Child poverty grew 18 percent in the United States between 2000 and 2009, a situation that has especially affected the southern states, minorities and Puerto Rico, according to a report released Wednesday by the Annie E. Casey Foundation.

The number of children living below the poverty line grew by 2.5 million to 14.7 million between 2000 and 2009, the study based on Census data found.

In the case of people of Hispanic origin, the percentage of children below the poverty line increased to 31 percent, only exceeded by the black community, where the figure reached 36 percent.

The official federal poverty line is an annual income of up to $22,350 for a family of four. However, it is calculated that, on average, families need double that amount to pay for their basic necessities.

The KIDS COUNT Data Book for 2011, which examined 10 social indicators, said that the recession, out of which the United States has not completely emerged, "has wiped out many of the economic gains for children that occurred in the late 1990s."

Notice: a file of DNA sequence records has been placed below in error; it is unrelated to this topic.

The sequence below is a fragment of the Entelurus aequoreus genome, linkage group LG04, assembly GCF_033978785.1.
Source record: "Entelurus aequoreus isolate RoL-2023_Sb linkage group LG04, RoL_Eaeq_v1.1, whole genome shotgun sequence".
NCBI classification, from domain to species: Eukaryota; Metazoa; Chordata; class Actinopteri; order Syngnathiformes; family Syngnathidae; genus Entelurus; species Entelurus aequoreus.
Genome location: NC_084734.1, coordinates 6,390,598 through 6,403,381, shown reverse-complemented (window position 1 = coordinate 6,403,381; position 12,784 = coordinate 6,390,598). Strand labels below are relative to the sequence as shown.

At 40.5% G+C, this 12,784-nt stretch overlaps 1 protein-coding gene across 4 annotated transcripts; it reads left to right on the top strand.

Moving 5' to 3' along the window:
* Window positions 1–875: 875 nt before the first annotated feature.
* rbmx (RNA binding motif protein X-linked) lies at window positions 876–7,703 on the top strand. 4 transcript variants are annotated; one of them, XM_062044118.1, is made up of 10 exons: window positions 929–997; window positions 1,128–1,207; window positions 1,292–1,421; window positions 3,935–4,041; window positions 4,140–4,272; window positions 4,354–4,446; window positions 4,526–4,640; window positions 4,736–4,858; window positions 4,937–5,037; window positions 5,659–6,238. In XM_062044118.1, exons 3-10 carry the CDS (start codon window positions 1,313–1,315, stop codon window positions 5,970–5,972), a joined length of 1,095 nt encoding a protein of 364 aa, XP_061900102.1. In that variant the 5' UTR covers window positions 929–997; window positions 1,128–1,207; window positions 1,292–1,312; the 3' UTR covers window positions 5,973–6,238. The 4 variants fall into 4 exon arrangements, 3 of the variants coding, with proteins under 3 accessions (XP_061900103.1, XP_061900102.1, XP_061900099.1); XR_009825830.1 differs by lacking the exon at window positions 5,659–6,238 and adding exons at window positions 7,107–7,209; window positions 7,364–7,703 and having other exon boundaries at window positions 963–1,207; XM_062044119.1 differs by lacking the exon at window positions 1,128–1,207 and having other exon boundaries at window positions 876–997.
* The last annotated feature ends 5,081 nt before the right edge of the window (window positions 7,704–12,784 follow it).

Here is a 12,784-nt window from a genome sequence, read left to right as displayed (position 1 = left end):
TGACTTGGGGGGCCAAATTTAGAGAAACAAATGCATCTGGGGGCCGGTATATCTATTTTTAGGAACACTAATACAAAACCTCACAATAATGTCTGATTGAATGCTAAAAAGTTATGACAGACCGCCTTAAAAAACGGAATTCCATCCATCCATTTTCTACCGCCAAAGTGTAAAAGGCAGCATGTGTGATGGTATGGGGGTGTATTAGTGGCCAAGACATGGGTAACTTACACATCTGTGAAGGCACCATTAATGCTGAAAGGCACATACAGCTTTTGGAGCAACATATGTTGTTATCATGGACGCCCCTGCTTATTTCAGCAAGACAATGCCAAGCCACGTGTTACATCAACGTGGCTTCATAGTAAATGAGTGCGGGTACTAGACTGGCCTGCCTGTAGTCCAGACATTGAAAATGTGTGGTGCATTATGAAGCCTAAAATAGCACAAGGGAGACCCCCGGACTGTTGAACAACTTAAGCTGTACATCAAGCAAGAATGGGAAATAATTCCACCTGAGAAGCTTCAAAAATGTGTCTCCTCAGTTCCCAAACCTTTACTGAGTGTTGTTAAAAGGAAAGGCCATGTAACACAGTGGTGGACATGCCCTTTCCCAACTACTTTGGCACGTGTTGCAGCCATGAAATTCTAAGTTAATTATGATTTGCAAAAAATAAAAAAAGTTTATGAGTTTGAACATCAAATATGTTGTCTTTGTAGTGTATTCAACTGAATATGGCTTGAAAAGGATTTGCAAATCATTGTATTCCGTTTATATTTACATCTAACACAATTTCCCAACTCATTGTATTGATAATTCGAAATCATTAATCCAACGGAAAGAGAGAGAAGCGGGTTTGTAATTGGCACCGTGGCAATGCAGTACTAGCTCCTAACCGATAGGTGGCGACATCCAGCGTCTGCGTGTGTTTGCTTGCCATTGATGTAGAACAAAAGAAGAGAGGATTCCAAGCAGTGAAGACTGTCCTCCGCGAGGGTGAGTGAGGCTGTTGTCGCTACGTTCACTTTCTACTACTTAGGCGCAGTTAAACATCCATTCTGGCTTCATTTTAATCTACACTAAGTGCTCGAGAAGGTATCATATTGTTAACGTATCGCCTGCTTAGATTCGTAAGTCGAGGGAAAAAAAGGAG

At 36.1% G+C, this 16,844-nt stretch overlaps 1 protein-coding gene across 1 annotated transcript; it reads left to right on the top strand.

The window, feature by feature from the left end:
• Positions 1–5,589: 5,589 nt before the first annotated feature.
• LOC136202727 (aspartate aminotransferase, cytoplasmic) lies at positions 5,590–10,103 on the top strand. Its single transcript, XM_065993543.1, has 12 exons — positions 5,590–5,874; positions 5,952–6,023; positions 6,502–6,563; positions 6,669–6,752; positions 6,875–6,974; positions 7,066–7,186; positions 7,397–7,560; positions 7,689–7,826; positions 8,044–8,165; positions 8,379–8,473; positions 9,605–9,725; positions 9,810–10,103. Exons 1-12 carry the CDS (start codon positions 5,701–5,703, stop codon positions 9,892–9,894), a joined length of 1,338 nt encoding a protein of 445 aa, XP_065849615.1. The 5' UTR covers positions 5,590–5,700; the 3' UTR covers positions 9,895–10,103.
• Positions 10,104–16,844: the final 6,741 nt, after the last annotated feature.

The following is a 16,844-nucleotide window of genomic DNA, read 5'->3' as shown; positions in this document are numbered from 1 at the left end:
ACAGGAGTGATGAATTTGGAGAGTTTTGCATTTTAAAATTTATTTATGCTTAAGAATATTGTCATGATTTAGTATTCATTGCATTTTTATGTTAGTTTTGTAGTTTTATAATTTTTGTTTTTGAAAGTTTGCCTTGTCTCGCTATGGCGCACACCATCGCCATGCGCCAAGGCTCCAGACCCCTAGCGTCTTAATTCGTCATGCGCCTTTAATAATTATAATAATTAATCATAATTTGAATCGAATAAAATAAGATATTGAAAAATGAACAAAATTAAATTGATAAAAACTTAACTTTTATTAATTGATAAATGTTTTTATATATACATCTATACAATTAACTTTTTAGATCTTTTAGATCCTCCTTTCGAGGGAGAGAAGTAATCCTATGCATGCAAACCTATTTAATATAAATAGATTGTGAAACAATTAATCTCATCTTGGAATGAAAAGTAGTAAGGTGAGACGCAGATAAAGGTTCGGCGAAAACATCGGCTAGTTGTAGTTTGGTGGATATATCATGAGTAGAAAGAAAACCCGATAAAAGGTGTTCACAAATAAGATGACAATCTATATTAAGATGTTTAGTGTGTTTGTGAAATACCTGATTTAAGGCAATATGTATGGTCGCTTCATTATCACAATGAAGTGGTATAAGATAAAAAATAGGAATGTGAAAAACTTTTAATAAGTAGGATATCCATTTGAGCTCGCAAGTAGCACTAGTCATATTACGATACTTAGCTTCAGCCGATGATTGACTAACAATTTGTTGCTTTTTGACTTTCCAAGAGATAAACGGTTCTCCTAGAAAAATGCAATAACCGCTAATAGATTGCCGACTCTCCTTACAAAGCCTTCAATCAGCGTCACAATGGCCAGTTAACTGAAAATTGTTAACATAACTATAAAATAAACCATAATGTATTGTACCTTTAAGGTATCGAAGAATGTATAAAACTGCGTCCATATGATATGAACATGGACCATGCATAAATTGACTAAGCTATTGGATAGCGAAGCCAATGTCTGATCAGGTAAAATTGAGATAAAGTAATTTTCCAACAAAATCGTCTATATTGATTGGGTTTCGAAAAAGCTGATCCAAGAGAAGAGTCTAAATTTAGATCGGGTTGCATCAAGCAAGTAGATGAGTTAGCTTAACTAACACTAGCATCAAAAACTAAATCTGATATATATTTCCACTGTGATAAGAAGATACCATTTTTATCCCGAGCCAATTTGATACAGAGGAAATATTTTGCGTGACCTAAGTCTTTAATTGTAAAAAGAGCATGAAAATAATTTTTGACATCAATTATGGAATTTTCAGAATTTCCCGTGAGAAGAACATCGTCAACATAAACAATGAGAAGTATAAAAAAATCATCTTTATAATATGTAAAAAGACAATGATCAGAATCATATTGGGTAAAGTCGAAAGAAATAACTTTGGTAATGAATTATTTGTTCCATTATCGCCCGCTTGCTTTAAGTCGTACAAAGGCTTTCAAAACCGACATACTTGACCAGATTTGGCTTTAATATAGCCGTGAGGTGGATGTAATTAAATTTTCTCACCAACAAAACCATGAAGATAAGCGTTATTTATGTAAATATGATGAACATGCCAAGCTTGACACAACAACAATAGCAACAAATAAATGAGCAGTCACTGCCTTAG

In 2009 the recession resulted in the number of children in low-income homes increasing by 7 percent to 31 million. The next year, 11 percent, or about 8 million children, had at least one of their parents unemployed and 4 percent had suffered the impact of home foreclosure since 2007, the study added.

According to the document, New Hampshire, Minnesota and Massachusetts were in the best positions according to their child welfare indicators, while Mississippi, Louisiana and Alabama were in the worst shape.

In the District of Columbia, the child poverty rate was 29 percent, while for children in families where nobody had a secure job the figure was 44 percent, rates only exceeded by Puerto Rico.

The poverty rate among Puerto Rican children was 57 percent, about three times higher than the average in the mainland United States, the report said.

"The research and data tell us that children who grow up in low-income families are less likely to successfully navigate life's challenges and achieve future success," Patrick T. McCarthy, president and CEO of the Casey Foundation, said.

Political leaders must ensure that "the next generation of children is healthy, educated, and prepared to compete in a global" economy, McCarthy said.

Thus, the Baltimore-based Casey Foundation recommended that greater investments be made in job, health, housing and education programs.

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